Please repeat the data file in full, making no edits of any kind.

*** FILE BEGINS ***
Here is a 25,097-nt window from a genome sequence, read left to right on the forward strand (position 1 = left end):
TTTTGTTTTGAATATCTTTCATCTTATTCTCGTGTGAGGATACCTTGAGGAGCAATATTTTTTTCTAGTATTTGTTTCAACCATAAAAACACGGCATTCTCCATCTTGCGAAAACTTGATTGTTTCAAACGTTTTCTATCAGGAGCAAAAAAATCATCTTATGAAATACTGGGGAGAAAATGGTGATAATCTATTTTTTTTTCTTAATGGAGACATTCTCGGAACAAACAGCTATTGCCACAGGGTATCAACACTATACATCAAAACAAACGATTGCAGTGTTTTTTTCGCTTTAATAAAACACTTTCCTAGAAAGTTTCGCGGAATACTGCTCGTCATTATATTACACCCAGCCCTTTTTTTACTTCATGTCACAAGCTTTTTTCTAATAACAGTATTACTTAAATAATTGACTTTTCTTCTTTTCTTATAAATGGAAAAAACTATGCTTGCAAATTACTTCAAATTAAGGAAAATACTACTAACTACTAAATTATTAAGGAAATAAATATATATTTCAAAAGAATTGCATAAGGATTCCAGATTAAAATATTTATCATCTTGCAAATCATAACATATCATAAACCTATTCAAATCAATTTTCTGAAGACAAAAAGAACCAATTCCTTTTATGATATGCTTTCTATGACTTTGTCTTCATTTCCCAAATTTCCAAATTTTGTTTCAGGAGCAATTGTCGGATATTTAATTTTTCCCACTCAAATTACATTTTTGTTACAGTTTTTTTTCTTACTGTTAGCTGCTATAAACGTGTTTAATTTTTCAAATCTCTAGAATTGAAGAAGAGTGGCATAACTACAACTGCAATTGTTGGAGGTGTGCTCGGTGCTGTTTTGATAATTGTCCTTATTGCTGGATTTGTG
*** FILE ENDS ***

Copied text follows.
Here is a 25,097-nt window from a genome sequence, read left to right on the forward strand (position 1 = left end):
TTTTGTTTTGAATATCTTTCATCTTATTCTCGTGTGAGGATACCTTGAGGAGCAATATTTTTTTCTAGTATTTGTTTCAACCATAAAAACACGGCATTCTCCATCTTGCGAAAACTTGATTGTTTCAAACGTTTTCTATCAGGAGCAAAAAAATCATCTTATGAAATACTGGGGAGAAAATGGTGATAATCTATTTTTTTTTCTTAATGGAGACATTCTCGGAACAAACAGCTATTGCCACAGGGTATCAACACTATACATCAAAACAAACGATTGCAGTGTTTTTTTCGCTTTAATAAAACACTTTCCTAGAAAGTTTCGCGGAATACTGCTCGTCATTATATTACACCCAGCCCTTTTTTTACTTCATGTCACAAGCTTTTTTCTAATAACAGTATTACTTAAATAATTGACTTTTCTTCTTTTCTTATAAATGGAAAAAACTATGCTTGCAAATTACTTCAAATTAAGGAAAATACTACTAACTACTAAATTATTAAGGAAATAAATATATATTTCAAAAGAATTGCATAAGGATTCCAGATTAAAATATTTATCATCTTGCAAATCATAACATATCATAAACCTATTCAAATCAATTTTCTGAAGACAAAAAGAACCAATTCCTTTTATGATATGCTTTCTATGACTTTGTCTTCATTTCCCAAATTTCCAAATTTTGTTTCAGGAGCAATTGTCGGATATTTAATTTTTCCCACTCAAATTACATTTTTGTTACAGTTTTTTTTCTTACTGTTAGCTGCTATAAACGTGTTTAATTTTTCAAATCTCTAGAATTGAAGAAGAGTGGCATAACTACAACTGCAATTGTTGGAGGTGTGCTCGGTGCTGTTTTGATAATTGTCCTTATTGCTGGATTTGTG